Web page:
Books, Film, Etc

Sunday, 3 December 2017

The Hate You Give by Angie Thomas


"Pac said Thug Life stood for 'The Hate U Give Little Infants Fucks Everybody'"



I finished The Hate You Give a little earlier in the year and was so moved and so impressed by Angie Thomas' debut book. Months later, it was announced that the book is being adapted into a film with a cast including Amandla Stanberg, Anthony Mackie, Common (!!) and Issa Fricking Rae?! Sooo I essentially need you to read this book if you haven't already before the end of this year so we can all get excited about the upcoming release ! And besides, we'll probably all be hearing the whole "the book was better than the film" speel so let's all do better and read the book first.

The Hate You Give is about Starr Carter, a 16 year old growing up in a working class neighbourhood, and schooling in a middle class, predominantly white neighbourhood. The story is told from her perspective and the very beginning, she seems perfectly well adjusted. Everything changes after one evening when she's in the passenger seat of a car with her older friend Khalil driving. He's inexplicably stopped and searched by a police officer during their journey and, in an unfortunate set of events we know all too well, is shot and killed by the police. Khalil was unarmed.

His death becomes a headline and again, in a narrative we know all too well , the press call him a thug, a drug dealer and these names are used as justification for such violence at the hands of the police.

The story isn't about the shooting itself but rather what follows. We really get to understand the very complex ramifications this shooting is going to have on two different neighbourhoods in terms of, how it's interpreted and how it affects gangs, the media and local families. But because we get this beautiful first person narrative, all of this is portrayed through Starr's eyes. At 16, she's learning to navigate the world and trying to figure out who she is and where she belongs given that she's been growing up in 2 completely different neighbourhoods. And now, has to also deal with the really violent death of her best friend, one that she witnessed. Thrown into the mix are all sorts of funky family dynamics. And so what Angie Thomas gives us is a really well fleshed out story, with incredible attention to detail and feels so authentic.

Often, stories like these (either in the press or in literature) would focus on the event itself. And while I'm so fortunate to have never experienced anything like this, the book is like stepping right into Starr's life at this moment in time. Because of course when someone dies (and I imagine especially in this way) there are about 1000 emotions those they left behind would be going through, and this story is really faithful to that.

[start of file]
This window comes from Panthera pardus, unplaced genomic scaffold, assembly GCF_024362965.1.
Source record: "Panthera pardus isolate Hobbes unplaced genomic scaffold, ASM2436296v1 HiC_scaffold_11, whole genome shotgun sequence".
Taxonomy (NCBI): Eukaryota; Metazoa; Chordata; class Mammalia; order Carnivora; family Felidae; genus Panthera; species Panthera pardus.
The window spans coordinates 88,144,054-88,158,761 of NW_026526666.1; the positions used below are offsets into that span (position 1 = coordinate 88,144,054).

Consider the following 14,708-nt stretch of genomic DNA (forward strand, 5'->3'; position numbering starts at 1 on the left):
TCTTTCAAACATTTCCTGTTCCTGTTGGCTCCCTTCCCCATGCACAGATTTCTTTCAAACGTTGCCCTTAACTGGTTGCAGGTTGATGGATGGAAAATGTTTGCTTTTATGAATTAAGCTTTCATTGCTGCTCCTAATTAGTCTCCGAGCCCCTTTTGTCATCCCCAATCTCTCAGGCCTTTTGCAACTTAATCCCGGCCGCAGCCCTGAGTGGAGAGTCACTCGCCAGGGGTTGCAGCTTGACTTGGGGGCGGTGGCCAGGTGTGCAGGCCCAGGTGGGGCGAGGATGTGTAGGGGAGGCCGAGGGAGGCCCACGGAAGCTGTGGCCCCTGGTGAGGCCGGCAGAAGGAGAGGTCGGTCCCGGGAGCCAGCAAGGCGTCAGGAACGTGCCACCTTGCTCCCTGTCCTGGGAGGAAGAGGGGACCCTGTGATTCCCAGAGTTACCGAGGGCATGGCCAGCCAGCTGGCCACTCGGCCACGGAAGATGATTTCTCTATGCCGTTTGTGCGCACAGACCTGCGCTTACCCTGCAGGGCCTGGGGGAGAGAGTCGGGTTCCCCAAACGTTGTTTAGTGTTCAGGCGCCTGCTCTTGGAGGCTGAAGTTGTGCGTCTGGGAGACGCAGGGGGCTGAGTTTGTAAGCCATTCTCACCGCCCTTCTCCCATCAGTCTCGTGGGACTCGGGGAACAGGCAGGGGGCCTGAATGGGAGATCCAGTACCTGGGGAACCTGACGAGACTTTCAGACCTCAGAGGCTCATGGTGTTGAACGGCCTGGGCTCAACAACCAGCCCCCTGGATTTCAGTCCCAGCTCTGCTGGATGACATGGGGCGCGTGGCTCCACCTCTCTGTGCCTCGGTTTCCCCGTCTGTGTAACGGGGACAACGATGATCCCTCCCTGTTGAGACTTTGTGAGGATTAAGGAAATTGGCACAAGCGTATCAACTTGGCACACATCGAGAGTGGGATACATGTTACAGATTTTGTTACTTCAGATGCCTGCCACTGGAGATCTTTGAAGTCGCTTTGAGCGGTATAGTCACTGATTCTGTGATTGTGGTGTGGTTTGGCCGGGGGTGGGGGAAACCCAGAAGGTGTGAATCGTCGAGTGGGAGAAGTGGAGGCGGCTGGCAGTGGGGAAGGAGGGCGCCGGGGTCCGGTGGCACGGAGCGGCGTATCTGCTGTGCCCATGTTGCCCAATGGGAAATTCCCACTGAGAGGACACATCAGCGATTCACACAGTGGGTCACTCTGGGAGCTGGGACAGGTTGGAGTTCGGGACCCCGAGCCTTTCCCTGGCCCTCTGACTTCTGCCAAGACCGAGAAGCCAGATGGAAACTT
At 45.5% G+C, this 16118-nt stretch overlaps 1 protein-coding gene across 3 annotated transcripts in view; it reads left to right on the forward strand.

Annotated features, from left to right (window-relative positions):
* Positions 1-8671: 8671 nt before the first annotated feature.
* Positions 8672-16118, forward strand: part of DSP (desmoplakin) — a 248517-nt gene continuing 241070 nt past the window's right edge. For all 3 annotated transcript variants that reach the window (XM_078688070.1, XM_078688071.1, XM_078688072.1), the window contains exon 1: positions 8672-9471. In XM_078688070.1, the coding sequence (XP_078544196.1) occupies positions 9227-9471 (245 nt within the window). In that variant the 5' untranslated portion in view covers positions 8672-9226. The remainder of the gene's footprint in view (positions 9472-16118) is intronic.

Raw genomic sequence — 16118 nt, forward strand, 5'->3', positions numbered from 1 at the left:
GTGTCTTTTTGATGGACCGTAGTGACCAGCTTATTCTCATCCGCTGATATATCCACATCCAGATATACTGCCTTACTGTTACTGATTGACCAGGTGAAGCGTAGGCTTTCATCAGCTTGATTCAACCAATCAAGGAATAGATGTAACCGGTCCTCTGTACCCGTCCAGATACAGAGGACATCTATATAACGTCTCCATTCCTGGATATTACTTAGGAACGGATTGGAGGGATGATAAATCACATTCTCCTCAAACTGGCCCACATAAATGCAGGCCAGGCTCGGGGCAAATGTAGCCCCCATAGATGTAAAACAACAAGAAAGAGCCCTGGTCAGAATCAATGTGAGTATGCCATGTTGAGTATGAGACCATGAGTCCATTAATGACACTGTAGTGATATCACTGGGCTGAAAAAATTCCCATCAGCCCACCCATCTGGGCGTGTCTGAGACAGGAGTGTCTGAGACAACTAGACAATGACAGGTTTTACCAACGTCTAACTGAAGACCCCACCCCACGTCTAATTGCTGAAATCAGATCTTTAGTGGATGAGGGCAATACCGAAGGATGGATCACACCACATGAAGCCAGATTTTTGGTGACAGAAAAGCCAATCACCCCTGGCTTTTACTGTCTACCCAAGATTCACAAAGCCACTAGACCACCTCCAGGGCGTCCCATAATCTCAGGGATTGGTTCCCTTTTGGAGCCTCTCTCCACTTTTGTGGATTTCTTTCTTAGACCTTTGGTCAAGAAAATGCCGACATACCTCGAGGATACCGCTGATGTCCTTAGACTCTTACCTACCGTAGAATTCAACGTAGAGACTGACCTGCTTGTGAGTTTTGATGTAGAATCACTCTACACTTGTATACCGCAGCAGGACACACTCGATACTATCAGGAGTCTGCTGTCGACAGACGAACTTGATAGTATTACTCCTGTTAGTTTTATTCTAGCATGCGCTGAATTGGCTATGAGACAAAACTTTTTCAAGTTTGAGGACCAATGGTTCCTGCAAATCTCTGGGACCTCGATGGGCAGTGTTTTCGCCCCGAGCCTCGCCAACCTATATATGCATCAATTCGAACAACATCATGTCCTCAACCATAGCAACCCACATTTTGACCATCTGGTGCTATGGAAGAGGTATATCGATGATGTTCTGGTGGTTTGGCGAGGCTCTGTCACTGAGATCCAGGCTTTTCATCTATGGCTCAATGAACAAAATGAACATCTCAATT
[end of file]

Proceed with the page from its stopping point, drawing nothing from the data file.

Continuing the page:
There are quite a few people who are significant to Starr's world who hence, we have to get to know quite well, but everyone is given a lot of attention by the author which meant I get a really good insight into who everyone is, flaws and all. The author is also a big Tupac fan and I loved loved loved how both he and the story of hip hop form are interwoven into the story and the fabric of Starr's character and the relationship she has with her dad. 

It was just one of the most emotional books I've read this year I think because Angie Thomas' writing is incredibly visceral. The Hate You Give is about family, family, community, finding yourself and also empowering those around you.  I say do yourself a service and pick it up before the end of the year. 
5/5 

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2 comments

  1. I read this during the summer and it's probably one of my favourite books of the year. It's so emotional, but seriously powerful and leaves such a long lasting impression - I hope the film does the book justice x

    Charlotte / Colours & Carousels

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    1. Me too! Angie Thomas is involved in the production though so I have high hopes !

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